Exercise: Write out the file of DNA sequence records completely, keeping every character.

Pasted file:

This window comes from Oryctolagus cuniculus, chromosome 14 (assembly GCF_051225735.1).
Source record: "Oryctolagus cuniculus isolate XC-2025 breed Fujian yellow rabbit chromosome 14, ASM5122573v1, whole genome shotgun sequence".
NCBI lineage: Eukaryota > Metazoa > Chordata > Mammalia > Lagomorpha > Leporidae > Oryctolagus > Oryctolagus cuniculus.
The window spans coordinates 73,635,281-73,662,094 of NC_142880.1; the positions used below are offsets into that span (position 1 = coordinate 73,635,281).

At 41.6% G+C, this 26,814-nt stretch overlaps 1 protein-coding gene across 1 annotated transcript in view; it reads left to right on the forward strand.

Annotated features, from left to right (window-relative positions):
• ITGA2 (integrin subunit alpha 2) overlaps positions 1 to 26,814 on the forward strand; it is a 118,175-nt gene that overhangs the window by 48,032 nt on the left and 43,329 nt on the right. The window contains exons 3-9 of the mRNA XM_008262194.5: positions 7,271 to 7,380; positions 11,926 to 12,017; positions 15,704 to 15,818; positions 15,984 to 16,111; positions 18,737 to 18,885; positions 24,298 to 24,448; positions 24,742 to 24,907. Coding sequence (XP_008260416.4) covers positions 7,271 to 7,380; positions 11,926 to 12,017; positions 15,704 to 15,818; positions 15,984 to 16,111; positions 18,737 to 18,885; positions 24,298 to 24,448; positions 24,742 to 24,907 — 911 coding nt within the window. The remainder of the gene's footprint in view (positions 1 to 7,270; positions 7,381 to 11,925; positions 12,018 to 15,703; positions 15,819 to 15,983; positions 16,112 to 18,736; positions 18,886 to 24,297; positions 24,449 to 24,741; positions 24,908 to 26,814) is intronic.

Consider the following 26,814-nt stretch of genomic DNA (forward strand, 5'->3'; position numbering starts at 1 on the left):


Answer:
This window comes from Oryctolagus cuniculus, chromosome 14 (assembly GCF_051225735.1).
Source record: "Oryctolagus cuniculus isolate XC-2025 breed Fujian yellow rabbit chromosome 14, ASM5122573v1, whole genome shotgun sequence".
NCBI lineage: Eukaryota > Metazoa > Chordata > Mammalia > Lagomorpha > Leporidae > Oryctolagus > Oryctolagus cuniculus.
The window spans coordinates 73,635,281-73,662,094 of NC_142880.1; the positions used below are offsets into that span (position 1 = coordinate 73,635,281).

At 41.6% G+C, this 26,814-nt stretch overlaps 1 protein-coding gene across 1 annotated transcript in view; it reads left to right on the forward strand.

Annotated features, from left to right (window-relative positions):
• ITGA2 (integrin subunit alpha 2) overlaps positions 1 to 26,814 on the forward strand; it is a 118,175-nt gene that overhangs the window by 48,032 nt on the left and 43,329 nt on the right. The window contains exons 3-9 of the mRNA XM_008262194.5: positions 7,271 to 7,380; positions 11,926 to 12,017; positions 15,704 to 15,818; positions 15,984 to 16,111; positions 18,737 to 18,885; positions 24,298 to 24,448; positions 24,742 to 24,907. Coding sequence (XP_008260416.4) covers positions 7,271 to 7,380; positions 11,926 to 12,017; positions 15,704 to 15,818; positions 15,984 to 16,111; positions 18,737 to 18,885; positions 24,298 to 24,448; positions 24,742 to 24,907 — 911 coding nt within the window. The remainder of the gene's footprint in view (positions 1 to 7,270; positions 7,381 to 11,925; positions 12,018 to 15,703; positions 15,819 to 15,983; positions 16,112 to 18,736; positions 18,886 to 24,297; positions 24,449 to 24,741; positions 24,908 to 26,814) is intronic.

Consider the following 26,814-nt stretch of genomic DNA (forward strand, 5'->3'; position numbering starts at 1 on the left):